KLU’s Preparation Program readies international students for their Bachelor of Science in Business Administration by ensuring they have introductory German skills (equivalent to A2 level) and the state-recognized Feststellungsprüfung from the State of Hamburg. Following the completion of the Preparation Program and the Bachelors degree at KLU, students then have a firm foundation for a vibrant and fulfilling business career.
 
Interested in beginning your journey towards doing business in a European capital? Read about  enrolling in the KLU Preparation Program today. Hurry, enrolments close mid-2021.
For members

BERLIN

EXPLAINED: Berlin’s latest Covid rules

In response to rapidly rising Covid-19 infection rates, the Berlin Senate has introduced stricter rules, which came into force on Saturday, November 27th. Here's what you need to know.

A sign in front of a waxing studio in Berlin indicates the rule of the 2G system
A sign in front of a waxing studio indicates the rule of the 2G system with access only for fully vaccinated people and those who can show proof of recovery from Covid-19 as restrictions tighten in Berlin. STEFANIE LOOS / AFP

The Senate agreed on the tougher restrictions on Tuesday, November 23rd with the goal of reducing contacts and mobility, according to State Secretary of Health Martin Matz (SPD).

He explained after the meeting that these measures should slow the increase in Covid-19 infection rates, which was important as “the situation had, unfortunately, deteriorated over the past weeks”, according to media reports.

READ ALSO: Tougher Covid measures needed to stop 100,000 more deaths, warns top German virologist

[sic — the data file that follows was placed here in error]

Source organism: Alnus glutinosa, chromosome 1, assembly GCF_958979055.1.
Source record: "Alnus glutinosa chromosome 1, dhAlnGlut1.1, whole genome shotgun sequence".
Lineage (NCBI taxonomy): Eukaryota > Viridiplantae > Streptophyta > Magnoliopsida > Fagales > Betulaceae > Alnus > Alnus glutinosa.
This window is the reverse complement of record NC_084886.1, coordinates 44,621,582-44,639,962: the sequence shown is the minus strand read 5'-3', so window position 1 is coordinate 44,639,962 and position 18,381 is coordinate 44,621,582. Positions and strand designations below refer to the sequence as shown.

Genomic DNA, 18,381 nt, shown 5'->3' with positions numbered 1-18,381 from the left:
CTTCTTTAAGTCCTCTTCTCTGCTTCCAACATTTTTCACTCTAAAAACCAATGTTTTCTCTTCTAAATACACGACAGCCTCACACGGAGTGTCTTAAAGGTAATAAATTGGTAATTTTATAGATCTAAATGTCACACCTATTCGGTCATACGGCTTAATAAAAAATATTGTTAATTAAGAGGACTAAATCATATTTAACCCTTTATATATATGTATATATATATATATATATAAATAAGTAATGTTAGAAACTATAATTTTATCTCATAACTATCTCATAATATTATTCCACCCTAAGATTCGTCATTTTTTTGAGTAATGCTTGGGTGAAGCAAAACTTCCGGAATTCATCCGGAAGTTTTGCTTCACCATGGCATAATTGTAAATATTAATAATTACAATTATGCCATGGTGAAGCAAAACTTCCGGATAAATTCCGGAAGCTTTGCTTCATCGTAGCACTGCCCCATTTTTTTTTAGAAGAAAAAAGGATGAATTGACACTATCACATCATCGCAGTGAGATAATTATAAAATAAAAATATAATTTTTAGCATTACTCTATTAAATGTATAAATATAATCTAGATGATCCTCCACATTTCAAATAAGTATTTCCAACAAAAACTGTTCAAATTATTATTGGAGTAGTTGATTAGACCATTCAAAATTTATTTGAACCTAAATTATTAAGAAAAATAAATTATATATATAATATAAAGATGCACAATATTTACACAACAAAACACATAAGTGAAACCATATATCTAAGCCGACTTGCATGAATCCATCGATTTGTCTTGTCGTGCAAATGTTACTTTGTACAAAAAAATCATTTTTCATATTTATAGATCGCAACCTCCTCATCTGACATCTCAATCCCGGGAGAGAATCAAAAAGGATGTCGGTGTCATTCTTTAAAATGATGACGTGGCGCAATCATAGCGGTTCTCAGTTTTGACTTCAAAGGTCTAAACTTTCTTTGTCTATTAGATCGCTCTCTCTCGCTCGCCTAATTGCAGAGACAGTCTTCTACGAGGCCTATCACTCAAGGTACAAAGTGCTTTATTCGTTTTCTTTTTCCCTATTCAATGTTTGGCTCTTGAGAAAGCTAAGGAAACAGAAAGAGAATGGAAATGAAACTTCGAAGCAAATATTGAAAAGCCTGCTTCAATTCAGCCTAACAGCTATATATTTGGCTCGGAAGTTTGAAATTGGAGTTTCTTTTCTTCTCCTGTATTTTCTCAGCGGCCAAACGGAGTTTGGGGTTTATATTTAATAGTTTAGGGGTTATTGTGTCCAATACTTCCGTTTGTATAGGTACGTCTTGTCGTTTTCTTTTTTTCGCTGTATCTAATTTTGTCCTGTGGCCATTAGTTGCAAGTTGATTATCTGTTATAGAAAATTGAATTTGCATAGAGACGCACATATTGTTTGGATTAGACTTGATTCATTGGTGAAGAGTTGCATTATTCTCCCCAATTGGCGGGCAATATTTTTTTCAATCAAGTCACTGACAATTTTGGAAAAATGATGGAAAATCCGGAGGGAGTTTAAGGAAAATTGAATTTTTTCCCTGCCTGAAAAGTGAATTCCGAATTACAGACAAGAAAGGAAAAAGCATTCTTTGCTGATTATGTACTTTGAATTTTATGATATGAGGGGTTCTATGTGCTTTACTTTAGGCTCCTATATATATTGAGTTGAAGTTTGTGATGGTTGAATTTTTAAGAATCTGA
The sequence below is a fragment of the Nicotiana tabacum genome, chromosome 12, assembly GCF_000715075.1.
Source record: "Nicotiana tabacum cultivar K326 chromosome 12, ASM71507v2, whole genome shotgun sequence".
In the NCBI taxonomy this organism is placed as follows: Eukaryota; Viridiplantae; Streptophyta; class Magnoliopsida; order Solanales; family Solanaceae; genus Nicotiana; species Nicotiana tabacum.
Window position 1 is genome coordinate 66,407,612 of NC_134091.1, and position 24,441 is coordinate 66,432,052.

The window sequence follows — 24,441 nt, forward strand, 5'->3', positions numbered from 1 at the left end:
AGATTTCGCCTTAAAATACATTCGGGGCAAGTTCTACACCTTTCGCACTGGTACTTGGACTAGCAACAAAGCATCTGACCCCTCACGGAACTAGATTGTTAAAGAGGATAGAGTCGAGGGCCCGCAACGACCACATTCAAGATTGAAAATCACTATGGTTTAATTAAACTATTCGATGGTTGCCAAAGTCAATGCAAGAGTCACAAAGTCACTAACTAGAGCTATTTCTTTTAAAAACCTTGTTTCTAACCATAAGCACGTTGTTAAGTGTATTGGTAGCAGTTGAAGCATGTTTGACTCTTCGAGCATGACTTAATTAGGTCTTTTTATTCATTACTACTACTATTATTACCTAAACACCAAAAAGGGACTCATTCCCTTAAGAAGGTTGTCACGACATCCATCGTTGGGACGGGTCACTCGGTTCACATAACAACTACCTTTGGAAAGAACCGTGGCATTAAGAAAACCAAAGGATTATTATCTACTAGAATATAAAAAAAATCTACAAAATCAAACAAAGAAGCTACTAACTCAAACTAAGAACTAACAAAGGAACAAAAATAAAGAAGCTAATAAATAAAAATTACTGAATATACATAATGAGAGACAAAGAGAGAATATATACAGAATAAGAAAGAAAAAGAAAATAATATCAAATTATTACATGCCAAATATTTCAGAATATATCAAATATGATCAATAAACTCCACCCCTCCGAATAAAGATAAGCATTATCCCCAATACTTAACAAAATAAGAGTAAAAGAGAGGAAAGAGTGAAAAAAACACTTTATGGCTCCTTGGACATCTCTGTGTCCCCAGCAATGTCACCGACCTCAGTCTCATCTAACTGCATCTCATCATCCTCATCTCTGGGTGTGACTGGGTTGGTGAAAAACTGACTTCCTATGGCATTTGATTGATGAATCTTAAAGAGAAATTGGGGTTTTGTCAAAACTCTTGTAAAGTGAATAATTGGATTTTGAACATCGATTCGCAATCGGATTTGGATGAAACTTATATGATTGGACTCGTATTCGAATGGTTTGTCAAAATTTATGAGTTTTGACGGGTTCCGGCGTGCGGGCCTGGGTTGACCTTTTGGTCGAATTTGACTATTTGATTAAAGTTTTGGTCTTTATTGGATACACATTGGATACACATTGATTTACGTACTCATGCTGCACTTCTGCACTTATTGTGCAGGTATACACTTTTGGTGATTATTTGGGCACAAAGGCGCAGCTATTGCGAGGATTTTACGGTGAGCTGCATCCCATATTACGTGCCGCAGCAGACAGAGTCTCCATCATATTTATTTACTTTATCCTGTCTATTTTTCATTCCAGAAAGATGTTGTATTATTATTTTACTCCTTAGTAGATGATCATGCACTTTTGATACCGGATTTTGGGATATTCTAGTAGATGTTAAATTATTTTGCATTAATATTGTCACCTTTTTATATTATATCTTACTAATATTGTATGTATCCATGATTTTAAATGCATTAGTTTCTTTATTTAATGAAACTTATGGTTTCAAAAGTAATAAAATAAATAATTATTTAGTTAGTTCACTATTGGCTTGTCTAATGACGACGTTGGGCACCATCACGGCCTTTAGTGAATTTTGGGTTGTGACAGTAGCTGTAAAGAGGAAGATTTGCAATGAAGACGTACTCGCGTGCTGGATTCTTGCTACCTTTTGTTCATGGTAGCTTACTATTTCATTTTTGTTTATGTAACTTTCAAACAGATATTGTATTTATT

Essentially, the new rules exclude from much of public life anyone who cannot show proof of vaccination or recovery from Covid-19. You’ll find more details of how different sectors are affected below.

Shops
If you haven’t been vaccinated or recovered (2G – geimpft (vaccinated) or genesen (recovered)) from Covid-19, then you can only go into shops for essential supplies, i.e. food shopping in supermarkets or to drugstores and pharmacies.

Many – but not all – of the rules for shopping are the same as those passed in the neighbouring state of Brandenburg in order to avoid promoting ‘shopping tourism’ with different restrictions in different states.

Leisure
2G applies here, too, as well as the requirement to wear a mask with most places now no longer accepting a negative test for entry. Only minors are exempt from this requirement.

Sport, culture, clubs
Indoor sports halls will off-limits to anyone who hasn’t  been vaccinated or can’t show proof of recovery from Covid-19. 2G is also in force for cultural events, such as plays and concerts, where there’s also a requirement to wear a mask.